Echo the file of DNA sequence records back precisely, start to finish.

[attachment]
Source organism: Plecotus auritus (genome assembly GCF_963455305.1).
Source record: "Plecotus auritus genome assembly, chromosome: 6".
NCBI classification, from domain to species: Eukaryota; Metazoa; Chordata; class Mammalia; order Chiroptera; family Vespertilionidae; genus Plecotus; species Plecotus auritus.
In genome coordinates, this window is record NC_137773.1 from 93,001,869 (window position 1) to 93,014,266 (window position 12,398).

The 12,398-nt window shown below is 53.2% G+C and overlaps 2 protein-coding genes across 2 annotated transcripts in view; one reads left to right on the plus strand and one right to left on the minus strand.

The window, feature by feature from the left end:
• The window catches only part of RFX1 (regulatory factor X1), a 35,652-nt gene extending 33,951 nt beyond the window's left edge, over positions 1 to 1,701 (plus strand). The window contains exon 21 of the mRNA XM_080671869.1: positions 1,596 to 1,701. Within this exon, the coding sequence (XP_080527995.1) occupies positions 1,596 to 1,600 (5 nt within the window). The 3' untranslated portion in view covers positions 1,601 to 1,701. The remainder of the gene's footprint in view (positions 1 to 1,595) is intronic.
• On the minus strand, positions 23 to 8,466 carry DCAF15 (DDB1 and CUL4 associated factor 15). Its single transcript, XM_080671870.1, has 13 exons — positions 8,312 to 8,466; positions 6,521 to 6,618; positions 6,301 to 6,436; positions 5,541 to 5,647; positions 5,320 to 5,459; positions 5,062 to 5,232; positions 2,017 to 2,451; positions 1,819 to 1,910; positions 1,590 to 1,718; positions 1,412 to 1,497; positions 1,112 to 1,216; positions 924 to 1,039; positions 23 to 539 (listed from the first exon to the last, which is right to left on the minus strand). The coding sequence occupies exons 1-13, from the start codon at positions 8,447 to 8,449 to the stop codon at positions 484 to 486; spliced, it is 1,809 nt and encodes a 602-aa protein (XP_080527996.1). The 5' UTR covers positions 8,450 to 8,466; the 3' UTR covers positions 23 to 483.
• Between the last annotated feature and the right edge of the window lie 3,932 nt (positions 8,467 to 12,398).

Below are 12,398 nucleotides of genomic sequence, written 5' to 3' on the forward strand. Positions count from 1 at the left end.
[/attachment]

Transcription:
Source organism: Plecotus auritus (genome assembly GCF_963455305.1).
Source record: "Plecotus auritus genome assembly, chromosome: 6".
NCBI classification, from domain to species: Eukaryota; Metazoa; Chordata; class Mammalia; order Chiroptera; family Vespertilionidae; genus Plecotus; species Plecotus auritus.
In genome coordinates, this window is record NC_137773.1 from 93,001,869 (window position 1) to 93,014,266 (window position 12,398).

The 12,398-nt window shown below is 53.2% G+C and overlaps 2 protein-coding genes across 2 annotated transcripts in view; one reads left to right on the plus strand and one right to left on the minus strand.

The window, feature by feature from the left end:
• The window catches only part of RFX1 (regulatory factor X1), a 35,652-nt gene extending 33,951 nt beyond the window's left edge, over positions 1 to 1,701 (plus strand). The window contains exon 21 of the mRNA XM_080671869.1: positions 1,596 to 1,701. Within this exon, the coding sequence (XP_080527995.1) occupies positions 1,596 to 1,600 (5 nt within the window). The 3' untranslated portion in view covers positions 1,601 to 1,701. The remainder of the gene's footprint in view (positions 1 to 1,595) is intronic.
• On the minus strand, positions 23 to 8,466 carry DCAF15 (DDB1 and CUL4 associated factor 15). Its single transcript, XM_080671870.1, has 13 exons — positions 8,312 to 8,466; positions 6,521 to 6,618; positions 6,301 to 6,436; positions 5,541 to 5,647; positions 5,320 to 5,459; positions 5,062 to 5,232; positions 2,017 to 2,451; positions 1,819 to 1,910; positions 1,590 to 1,718; positions 1,412 to 1,497; positions 1,112 to 1,216; positions 924 to 1,039; positions 23 to 539 (listed from the first exon to the last, which is right to left on the minus strand). The coding sequence occupies exons 1-13, from the start codon at positions 8,447 to 8,449 to the stop codon at positions 484 to 486; spliced, it is 1,809 nt and encodes a 602-aa protein (XP_080527996.1). The 5' UTR covers positions 8,450 to 8,466; the 3' UTR covers positions 23 to 483.
• Between the last annotated feature and the right edge of the window lie 3,932 nt (positions 8,467 to 12,398).

Below are 12,398 nucleotides of genomic sequence, written 5' to 3' on the forward strand. Positions count from 1 at the left end.